German economic superiority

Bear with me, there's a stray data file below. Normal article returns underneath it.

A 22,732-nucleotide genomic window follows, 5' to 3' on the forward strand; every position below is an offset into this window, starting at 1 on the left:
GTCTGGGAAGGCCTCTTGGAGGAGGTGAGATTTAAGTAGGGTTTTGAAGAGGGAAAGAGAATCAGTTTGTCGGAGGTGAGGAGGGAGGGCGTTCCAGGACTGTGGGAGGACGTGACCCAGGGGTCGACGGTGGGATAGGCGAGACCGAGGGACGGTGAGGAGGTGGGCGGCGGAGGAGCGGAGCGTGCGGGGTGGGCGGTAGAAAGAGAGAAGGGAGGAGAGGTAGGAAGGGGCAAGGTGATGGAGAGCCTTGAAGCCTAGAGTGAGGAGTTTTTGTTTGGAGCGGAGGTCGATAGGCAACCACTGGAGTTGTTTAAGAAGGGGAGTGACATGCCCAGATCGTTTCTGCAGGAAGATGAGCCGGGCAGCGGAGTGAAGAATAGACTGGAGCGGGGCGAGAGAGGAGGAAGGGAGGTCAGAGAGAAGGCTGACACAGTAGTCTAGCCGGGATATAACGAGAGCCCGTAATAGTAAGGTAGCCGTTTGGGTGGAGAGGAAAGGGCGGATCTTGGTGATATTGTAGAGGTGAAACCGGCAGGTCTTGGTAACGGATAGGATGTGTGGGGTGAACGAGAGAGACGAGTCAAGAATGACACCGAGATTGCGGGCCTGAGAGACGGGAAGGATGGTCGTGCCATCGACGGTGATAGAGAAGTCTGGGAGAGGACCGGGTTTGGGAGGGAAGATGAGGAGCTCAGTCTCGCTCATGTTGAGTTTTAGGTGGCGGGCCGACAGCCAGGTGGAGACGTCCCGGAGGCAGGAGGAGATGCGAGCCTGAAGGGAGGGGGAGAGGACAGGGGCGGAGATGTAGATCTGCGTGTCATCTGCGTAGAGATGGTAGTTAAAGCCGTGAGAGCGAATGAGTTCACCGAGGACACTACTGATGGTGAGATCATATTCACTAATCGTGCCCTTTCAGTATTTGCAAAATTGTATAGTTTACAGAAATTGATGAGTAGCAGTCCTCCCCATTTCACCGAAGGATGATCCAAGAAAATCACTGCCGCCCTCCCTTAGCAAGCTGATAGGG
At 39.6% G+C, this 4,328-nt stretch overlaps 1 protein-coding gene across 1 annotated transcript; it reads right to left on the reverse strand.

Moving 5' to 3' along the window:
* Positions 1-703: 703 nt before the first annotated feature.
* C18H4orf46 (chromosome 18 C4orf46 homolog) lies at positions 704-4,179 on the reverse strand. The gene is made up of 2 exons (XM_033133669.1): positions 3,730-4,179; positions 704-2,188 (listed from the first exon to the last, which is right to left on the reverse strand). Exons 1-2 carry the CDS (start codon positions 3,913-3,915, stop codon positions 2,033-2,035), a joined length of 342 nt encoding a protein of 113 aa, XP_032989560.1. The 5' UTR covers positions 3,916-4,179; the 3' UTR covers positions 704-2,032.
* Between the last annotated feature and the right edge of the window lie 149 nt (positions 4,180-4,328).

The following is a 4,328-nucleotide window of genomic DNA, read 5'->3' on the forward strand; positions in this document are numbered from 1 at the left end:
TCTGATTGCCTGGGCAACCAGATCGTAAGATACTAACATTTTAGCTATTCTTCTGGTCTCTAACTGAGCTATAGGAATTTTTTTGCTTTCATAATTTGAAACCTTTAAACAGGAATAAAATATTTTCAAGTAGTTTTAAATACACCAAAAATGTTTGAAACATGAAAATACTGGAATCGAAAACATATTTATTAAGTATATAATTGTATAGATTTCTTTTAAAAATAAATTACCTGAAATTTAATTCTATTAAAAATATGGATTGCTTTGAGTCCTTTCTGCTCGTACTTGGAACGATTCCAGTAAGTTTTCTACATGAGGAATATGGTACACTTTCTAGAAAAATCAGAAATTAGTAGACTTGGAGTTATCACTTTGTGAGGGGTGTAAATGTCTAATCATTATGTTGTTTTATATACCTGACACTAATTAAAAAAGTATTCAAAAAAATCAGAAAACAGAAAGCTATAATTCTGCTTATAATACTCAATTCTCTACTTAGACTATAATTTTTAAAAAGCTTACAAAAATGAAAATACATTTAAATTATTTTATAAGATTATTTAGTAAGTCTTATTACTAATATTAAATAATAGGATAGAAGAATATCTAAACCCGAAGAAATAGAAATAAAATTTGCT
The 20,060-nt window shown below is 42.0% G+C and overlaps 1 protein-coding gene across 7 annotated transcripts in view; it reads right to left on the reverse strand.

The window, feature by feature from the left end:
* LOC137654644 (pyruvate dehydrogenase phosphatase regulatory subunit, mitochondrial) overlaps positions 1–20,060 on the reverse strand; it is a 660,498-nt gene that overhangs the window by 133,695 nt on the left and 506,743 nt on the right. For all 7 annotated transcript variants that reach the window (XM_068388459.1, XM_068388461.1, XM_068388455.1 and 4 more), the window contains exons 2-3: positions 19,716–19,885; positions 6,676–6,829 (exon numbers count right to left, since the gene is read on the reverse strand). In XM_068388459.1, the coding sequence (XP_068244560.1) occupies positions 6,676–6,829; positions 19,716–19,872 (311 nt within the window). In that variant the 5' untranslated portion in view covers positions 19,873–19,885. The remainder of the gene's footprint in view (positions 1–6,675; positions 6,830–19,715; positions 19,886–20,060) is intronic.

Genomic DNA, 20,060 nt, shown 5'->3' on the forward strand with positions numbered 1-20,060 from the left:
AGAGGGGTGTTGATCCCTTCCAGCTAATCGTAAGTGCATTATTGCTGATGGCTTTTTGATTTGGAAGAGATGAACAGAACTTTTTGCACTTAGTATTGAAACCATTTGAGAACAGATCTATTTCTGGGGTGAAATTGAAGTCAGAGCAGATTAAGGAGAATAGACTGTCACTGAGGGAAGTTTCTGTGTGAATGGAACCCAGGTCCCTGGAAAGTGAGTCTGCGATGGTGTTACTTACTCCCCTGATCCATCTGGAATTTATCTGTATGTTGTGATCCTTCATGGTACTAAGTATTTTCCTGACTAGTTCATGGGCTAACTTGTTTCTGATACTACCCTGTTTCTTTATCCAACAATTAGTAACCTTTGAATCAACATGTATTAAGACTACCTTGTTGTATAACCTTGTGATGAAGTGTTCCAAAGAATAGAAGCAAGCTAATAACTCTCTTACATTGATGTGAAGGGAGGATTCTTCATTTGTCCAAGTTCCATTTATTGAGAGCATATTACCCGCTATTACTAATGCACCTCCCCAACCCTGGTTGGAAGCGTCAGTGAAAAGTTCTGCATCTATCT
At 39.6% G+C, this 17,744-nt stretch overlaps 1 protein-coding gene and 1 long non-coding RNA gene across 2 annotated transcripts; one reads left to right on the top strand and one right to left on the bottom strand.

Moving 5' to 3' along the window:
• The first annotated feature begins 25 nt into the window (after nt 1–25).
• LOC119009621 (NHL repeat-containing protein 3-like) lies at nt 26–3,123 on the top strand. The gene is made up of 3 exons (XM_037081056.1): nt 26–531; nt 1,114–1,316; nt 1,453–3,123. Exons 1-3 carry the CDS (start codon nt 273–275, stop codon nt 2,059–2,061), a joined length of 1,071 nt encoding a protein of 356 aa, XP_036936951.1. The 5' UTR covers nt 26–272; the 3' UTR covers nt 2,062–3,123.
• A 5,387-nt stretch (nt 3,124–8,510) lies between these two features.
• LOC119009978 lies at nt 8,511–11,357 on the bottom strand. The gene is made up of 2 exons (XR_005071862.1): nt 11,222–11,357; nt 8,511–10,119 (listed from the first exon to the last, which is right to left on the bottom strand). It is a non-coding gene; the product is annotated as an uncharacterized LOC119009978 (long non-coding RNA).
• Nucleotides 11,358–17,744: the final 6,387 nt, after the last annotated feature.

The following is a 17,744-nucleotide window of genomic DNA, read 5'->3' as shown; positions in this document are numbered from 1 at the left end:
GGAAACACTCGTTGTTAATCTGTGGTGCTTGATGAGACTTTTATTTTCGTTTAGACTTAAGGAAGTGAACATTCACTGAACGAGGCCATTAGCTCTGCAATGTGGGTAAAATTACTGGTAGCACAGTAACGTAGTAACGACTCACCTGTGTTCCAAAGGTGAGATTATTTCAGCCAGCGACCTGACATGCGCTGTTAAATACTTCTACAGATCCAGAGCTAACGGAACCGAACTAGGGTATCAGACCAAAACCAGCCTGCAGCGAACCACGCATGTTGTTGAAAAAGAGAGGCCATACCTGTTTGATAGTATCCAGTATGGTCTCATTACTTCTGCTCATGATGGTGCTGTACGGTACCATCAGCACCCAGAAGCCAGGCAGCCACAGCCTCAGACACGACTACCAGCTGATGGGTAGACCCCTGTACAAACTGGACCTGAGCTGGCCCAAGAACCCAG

After 1918, the German economy was three times as large as that of France; Germany had a population of 70 million compared to France's 40 million and the French economy was hobbled by the need to reconstruct the enormous damage of World War I, while German territory had seen little fighting. French military chiefs were dubious about their ability to win another war against Germany on its own, especially an offensive war.[9] French decision-makers knew that the victory of 1918 had been achieved because the British Empire and the United States were allies in the war and that the French would have been defeated on their own.[8] With the United States isolationist and Britain stoutly refusing to make the "continental commitment" to defend France on the same scale as in World War I, the prospects of Anglo-American assistance in another war with Germany appeared to be doubtful at best.[8] Versailles did not call for military sanctions in the event of Germany remilitarizing the Rhineland or breaking Part V; while Locarno committed Britain and Italy to come to French aid in the event of a "flagrant violation" of the Rhineland's demilitarized status, without defining "flagrant violation".[9] The British and Italian governments refused in subsequent diplomatic talks to define "flagrant violation", which led the French to place little hope in Anglo-Italian help if Germany should remilitarize the Rhineland.[9] Given the diplomatic situation in the late 1920s, the Quai d'Orsay informed the government that French military planning should be based on a worst-case scenario that France would fight the next war against Germany, without the help of Britain or the United States.[9]